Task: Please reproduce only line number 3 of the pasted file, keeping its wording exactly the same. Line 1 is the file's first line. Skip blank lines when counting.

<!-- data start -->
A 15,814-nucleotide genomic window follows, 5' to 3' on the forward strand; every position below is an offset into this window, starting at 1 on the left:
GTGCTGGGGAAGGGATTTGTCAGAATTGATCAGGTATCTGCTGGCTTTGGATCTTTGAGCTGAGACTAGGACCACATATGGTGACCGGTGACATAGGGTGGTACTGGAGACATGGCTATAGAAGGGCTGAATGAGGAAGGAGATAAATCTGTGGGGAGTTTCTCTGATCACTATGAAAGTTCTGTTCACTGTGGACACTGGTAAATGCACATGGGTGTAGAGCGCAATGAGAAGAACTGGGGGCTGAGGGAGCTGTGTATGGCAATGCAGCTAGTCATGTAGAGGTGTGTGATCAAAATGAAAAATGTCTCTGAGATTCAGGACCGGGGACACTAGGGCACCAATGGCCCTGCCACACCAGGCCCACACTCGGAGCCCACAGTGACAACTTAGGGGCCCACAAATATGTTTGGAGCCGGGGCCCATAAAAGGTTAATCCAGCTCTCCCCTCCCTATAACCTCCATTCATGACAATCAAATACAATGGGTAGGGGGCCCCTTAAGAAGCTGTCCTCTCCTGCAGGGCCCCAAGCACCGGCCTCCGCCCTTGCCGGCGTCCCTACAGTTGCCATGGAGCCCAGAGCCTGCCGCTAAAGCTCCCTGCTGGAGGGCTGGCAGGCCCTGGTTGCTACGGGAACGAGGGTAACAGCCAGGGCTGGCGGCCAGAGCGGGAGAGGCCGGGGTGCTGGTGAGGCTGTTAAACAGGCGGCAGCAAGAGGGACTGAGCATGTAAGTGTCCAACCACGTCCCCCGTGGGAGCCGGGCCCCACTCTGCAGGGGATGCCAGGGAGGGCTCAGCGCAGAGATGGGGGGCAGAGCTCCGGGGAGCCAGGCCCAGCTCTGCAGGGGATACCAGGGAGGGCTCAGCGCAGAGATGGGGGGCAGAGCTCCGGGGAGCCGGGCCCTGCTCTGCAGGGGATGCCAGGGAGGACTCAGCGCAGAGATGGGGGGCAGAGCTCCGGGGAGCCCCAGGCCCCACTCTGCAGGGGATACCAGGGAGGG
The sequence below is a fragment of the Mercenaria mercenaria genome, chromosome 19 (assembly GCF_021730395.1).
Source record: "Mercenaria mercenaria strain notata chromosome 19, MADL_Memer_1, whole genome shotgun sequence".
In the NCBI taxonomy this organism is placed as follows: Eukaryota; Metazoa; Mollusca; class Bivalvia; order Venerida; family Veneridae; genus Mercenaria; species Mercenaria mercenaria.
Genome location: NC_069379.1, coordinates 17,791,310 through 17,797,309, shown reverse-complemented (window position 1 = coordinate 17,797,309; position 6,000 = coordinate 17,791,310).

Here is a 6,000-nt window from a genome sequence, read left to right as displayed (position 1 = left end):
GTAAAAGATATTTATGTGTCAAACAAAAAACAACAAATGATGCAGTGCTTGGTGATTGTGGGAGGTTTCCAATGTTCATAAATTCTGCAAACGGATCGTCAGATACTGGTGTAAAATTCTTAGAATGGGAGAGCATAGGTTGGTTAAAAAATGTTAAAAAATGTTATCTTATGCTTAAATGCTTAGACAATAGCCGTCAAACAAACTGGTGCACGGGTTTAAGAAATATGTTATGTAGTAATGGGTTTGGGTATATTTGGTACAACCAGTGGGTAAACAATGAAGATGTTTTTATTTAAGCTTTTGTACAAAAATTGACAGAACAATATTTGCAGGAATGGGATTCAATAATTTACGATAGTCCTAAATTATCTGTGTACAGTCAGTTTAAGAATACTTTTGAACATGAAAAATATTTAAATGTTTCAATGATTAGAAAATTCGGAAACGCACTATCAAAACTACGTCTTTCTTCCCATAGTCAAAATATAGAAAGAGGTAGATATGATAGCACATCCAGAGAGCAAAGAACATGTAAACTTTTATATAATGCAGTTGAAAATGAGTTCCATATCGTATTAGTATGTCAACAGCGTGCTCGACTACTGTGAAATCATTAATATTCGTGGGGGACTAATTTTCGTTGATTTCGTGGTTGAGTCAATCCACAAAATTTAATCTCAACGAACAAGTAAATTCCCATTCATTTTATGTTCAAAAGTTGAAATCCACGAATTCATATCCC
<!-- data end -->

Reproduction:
The sequence below is a fragment of the Mercenaria mercenaria genome, chromosome 19 (assembly GCF_021730395.1).